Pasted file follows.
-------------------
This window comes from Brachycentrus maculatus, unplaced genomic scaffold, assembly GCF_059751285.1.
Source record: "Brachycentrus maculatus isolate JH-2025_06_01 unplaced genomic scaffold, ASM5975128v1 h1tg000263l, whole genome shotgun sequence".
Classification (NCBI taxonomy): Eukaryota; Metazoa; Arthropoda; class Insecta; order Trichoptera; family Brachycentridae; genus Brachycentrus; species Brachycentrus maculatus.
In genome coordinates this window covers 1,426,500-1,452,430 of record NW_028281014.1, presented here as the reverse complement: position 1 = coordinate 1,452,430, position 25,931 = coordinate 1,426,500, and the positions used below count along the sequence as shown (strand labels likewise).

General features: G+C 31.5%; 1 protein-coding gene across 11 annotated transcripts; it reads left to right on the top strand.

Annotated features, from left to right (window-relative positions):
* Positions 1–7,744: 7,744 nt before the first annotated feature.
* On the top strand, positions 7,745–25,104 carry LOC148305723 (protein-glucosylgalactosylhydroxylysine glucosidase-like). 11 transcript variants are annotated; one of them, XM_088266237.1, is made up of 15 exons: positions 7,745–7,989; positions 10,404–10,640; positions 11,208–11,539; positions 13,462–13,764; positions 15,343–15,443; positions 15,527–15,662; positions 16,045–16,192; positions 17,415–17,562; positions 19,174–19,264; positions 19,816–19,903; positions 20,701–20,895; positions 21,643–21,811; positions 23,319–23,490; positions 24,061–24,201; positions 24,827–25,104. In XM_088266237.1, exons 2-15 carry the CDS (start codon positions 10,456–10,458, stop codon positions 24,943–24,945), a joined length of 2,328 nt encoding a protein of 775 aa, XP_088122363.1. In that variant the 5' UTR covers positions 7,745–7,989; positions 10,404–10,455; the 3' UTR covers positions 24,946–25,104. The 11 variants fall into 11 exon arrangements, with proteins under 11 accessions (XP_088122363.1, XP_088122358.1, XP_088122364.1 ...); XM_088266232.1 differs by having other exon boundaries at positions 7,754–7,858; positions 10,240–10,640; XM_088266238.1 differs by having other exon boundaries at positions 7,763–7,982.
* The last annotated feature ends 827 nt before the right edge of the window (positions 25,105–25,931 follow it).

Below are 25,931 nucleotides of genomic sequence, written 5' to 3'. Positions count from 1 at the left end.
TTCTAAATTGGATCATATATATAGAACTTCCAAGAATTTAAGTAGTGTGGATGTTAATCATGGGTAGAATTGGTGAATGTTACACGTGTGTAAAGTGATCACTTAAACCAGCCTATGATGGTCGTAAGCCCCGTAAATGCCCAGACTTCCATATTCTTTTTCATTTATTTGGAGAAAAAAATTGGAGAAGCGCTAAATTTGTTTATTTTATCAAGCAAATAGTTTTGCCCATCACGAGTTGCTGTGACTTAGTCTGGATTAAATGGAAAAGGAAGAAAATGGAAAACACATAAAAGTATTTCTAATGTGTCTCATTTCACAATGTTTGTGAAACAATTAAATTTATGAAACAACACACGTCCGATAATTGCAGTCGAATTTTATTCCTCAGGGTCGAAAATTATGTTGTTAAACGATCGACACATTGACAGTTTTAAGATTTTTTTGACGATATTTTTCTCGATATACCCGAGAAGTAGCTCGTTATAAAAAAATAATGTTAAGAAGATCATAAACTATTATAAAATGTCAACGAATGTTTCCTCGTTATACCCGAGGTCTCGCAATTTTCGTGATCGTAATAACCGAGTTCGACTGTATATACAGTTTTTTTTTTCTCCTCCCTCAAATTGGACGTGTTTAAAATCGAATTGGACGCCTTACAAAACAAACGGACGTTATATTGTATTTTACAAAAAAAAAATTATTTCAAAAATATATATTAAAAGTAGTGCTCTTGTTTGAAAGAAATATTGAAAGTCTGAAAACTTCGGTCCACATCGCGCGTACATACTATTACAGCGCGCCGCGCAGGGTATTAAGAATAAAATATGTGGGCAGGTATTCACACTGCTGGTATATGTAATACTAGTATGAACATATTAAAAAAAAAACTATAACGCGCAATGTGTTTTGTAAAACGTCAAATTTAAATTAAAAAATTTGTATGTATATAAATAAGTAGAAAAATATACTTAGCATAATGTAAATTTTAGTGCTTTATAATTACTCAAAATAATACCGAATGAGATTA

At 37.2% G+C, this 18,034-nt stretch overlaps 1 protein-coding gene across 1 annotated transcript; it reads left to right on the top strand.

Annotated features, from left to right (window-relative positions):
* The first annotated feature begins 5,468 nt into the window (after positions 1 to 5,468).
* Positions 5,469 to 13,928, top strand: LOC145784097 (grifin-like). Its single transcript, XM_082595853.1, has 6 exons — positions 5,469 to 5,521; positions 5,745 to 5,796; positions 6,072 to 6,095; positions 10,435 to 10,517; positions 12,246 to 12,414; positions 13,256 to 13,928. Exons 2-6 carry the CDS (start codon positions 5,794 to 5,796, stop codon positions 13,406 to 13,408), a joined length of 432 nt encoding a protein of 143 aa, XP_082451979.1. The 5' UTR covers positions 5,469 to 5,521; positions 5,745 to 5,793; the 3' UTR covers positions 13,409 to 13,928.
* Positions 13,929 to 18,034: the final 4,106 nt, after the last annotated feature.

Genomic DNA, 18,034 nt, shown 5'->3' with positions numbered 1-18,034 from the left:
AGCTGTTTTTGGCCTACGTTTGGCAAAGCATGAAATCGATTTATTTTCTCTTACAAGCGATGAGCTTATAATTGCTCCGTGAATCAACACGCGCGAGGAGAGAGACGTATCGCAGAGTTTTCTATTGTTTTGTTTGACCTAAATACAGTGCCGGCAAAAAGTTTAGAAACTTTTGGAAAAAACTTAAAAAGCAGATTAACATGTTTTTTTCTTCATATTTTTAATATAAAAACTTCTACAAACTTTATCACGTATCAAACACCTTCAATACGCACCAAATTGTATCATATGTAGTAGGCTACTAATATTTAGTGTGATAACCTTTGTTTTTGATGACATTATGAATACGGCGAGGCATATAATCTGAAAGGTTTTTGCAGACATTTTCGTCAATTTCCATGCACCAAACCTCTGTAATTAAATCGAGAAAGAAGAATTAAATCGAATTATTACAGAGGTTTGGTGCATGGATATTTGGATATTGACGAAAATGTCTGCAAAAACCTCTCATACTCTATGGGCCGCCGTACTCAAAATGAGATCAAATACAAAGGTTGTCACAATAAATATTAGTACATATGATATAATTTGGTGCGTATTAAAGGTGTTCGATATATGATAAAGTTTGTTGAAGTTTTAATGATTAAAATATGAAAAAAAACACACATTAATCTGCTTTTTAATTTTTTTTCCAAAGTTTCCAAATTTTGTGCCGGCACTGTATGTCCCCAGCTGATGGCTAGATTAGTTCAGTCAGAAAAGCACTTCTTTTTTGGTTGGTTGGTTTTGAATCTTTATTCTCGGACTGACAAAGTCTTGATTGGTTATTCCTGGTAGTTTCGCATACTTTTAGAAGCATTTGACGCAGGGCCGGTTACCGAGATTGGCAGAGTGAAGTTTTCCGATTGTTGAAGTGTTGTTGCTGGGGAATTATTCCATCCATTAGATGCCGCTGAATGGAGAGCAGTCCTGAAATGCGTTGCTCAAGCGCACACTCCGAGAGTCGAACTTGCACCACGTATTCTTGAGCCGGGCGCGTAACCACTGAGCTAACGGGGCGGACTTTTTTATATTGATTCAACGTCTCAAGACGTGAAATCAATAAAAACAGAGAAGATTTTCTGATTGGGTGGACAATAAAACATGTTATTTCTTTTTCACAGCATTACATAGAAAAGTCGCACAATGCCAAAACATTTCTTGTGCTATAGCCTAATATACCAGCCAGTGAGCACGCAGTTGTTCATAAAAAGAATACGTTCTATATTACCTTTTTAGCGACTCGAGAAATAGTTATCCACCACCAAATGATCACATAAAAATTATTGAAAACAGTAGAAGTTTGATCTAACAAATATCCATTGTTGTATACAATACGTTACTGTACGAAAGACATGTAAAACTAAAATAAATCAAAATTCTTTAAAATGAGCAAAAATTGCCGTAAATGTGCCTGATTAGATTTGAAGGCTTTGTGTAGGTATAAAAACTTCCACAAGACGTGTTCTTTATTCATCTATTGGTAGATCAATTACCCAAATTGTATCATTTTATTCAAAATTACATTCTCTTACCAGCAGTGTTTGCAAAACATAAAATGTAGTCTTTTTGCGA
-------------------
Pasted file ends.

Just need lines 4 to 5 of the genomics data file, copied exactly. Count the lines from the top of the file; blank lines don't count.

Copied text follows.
In genome coordinates this window covers 1,426,500-1,452,430 of record NW_028281014.1, presented here as the reverse complement: position 1 = coordinate 1,452,430, position 25,931 = coordinate 1,426,500, and the positions used below count along the sequence as shown (strand labels likewise).

General features: G+C 31.5%; 1 protein-coding gene across 11 annotated transcripts; it reads left to right on the top strand.